Location-based social network Gowalla announced on Monday that its service is shutting down at the end of January as its team “goes to California” to join the Facebook team.
Gowalla became known as something of an also-ran against location-based social networking leader Foursquare. For a brief period of time in 2010, the two services were in close rivalry and so-called “geosocial networks” were hot topics in the startup scene.
Though the interest was high among tech early adopters, the Pew Research Center revealed that “checking in” was actually only used by 4% of the population.
Though these services have gained a little bit of traction, the Center found it was still the least popular activity among smartphone-using adults earlier this year. Because of this, many of FourSquare’s competitors began to shift their focus onto different competitive areas.
Andy Miller, CEO and Co-Founder of mobile rewards card app CardStar pointed this trend out to us last February.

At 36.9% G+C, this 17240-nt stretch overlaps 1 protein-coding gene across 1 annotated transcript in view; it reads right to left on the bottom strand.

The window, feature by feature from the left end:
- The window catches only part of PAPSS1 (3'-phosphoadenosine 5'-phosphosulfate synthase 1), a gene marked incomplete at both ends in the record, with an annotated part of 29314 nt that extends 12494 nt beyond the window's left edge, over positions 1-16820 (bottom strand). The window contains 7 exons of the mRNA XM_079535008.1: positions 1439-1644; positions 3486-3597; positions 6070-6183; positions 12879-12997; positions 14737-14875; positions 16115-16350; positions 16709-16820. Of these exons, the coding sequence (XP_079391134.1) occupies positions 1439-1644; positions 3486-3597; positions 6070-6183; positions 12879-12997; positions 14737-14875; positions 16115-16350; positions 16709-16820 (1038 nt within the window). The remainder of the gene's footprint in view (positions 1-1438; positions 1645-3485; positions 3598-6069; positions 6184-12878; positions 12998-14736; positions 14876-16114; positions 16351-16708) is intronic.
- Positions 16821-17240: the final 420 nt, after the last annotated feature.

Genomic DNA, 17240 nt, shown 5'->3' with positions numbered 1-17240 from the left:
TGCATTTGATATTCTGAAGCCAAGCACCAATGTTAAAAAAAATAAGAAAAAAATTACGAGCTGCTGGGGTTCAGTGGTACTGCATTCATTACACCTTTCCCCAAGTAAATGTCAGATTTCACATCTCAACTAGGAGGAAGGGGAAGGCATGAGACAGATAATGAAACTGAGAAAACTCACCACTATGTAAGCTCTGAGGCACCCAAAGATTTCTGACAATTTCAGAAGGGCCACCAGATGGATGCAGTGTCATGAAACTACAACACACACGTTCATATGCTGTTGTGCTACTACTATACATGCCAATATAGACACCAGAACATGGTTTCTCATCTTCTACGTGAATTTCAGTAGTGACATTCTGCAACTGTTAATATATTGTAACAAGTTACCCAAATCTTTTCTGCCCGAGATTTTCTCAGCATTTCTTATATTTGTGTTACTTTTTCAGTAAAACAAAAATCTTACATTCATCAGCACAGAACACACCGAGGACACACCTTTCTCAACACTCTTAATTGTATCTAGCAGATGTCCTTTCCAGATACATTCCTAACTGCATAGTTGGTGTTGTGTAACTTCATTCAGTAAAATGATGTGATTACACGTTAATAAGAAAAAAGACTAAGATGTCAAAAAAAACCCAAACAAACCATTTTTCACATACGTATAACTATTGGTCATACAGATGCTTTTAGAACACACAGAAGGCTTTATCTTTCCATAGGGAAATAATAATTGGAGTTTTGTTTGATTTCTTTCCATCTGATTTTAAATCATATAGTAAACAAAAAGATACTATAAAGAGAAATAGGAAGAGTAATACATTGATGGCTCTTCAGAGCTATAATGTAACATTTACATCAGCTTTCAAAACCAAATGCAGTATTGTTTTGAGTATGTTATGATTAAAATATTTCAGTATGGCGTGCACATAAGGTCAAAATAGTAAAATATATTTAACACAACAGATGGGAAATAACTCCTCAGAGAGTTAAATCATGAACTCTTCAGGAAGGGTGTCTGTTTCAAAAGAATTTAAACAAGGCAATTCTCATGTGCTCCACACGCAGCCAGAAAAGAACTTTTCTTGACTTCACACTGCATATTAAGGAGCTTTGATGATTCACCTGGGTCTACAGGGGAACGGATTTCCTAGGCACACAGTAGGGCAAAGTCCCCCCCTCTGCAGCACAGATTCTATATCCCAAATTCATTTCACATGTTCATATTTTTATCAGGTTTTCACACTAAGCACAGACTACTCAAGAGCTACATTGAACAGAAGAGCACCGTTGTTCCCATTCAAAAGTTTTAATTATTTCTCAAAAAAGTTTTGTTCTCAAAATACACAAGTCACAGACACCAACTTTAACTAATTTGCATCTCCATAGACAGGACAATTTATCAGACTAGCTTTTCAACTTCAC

Miller said: “Foursquare’s competitors, Brightkite, Gowalla, and so on…all those guys are pivoting, but Foursquare is staying the path, they have a long uphill battle. I mean, Facebook Places is just crushing everybody. But Foursquare, I don’t think they’re toast. I think they’re in a pretty great niche market.”
So rather than try to keep Gowalla afloat, it is shutting down entirely.
“We plan to provide an easy way to export your Passport data, your Stamp and Pin data (along with your legacy Item data), and your photos as well. Facebook is not acquiring Gowalla’s user data,” said Gowalla co-founder and CEO Josh Williams.